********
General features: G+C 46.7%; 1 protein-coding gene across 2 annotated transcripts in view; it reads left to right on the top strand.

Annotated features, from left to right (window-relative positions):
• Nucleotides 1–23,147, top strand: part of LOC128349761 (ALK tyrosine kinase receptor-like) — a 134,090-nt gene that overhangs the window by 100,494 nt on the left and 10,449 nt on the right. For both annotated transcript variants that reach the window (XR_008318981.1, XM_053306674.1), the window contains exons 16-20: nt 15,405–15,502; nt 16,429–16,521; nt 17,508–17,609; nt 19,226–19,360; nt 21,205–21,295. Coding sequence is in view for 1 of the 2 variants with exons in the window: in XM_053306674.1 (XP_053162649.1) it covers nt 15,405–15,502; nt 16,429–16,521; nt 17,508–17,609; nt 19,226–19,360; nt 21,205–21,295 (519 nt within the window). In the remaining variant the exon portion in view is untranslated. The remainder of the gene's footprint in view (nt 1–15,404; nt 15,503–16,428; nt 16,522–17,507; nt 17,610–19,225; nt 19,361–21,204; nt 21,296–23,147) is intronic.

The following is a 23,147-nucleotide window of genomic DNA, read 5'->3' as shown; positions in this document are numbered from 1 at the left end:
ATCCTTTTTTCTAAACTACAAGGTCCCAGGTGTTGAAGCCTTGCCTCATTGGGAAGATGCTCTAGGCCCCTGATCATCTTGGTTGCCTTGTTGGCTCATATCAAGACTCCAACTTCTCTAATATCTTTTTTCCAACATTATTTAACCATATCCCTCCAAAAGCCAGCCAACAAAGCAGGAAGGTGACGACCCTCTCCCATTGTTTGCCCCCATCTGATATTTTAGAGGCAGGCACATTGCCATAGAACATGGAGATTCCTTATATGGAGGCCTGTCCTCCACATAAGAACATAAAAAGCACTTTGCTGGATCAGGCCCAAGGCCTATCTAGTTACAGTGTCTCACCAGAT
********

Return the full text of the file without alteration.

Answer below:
General features: G+C 46.7%; 1 protein-coding gene across 2 annotated transcripts in view; it reads left to right on the top strand.

Annotated features, from left to right (window-relative positions):
• Nucleotides 1–23,147, top strand: part of LOC128349761 (ALK tyrosine kinase receptor-like) — a 134,090-nt gene that overhangs the window by 100,494 nt on the left and 10,449 nt on the right. For both annotated transcript variants that reach the window (XR_008318981.1, XM_053306674.1), the window contains exons 16-20: nt 15,405–15,502; nt 16,429–16,521; nt 17,508–17,609; nt 19,226–19,360; nt 21,205–21,295. Coding sequence is in view for 1 of the 2 variants with exons in the window: in XM_053306674.1 (XP_053162649.1) it covers nt 15,405–15,502; nt 16,429–16,521; nt 17,508–17,609; nt 19,226–19,360; nt 21,205–21,295 (519 nt within the window). In the remaining variant the exon portion in view is untranslated. The remainder of the gene's footprint in view (nt 1–15,404; nt 15,503–16,428; nt 16,522–17,507; nt 17,610–19,225; nt 19,361–21,204; nt 21,296–23,147) is intronic.

The following is a 23,147-nucleotide window of genomic DNA, read 5'->3' as shown; positions in this document are numbered from 1 at the left end:
ATCCTTTTTTCTAAACTACAAGGTCCCAGGTGTTGAAGCCTTGCCTCATTGGGAAGATGCTCTAGGCCCCTGATCATCTTGGTTGCCTTGTTGGCTCATATCAAGACTCCAACTTCTCTAATATCTTTTTTCCAACATTATTTAACCATATCCCTCCAAAAGCCAGCCAACAAAGCAGGAAGGTGACGACCCTCTCCCATTGTTTGCCCCCATCTGATATTTTAGAGGCAGGCACATTGCCATAGAACATGGAGATTCCTTATATGGAGGCCTGTCCTCCACATAAGAACATAAAAAGCACTTTGCTGGATCAGGCCCAAGGCCTATCTAGTTACAGTGTCTCACCAGAT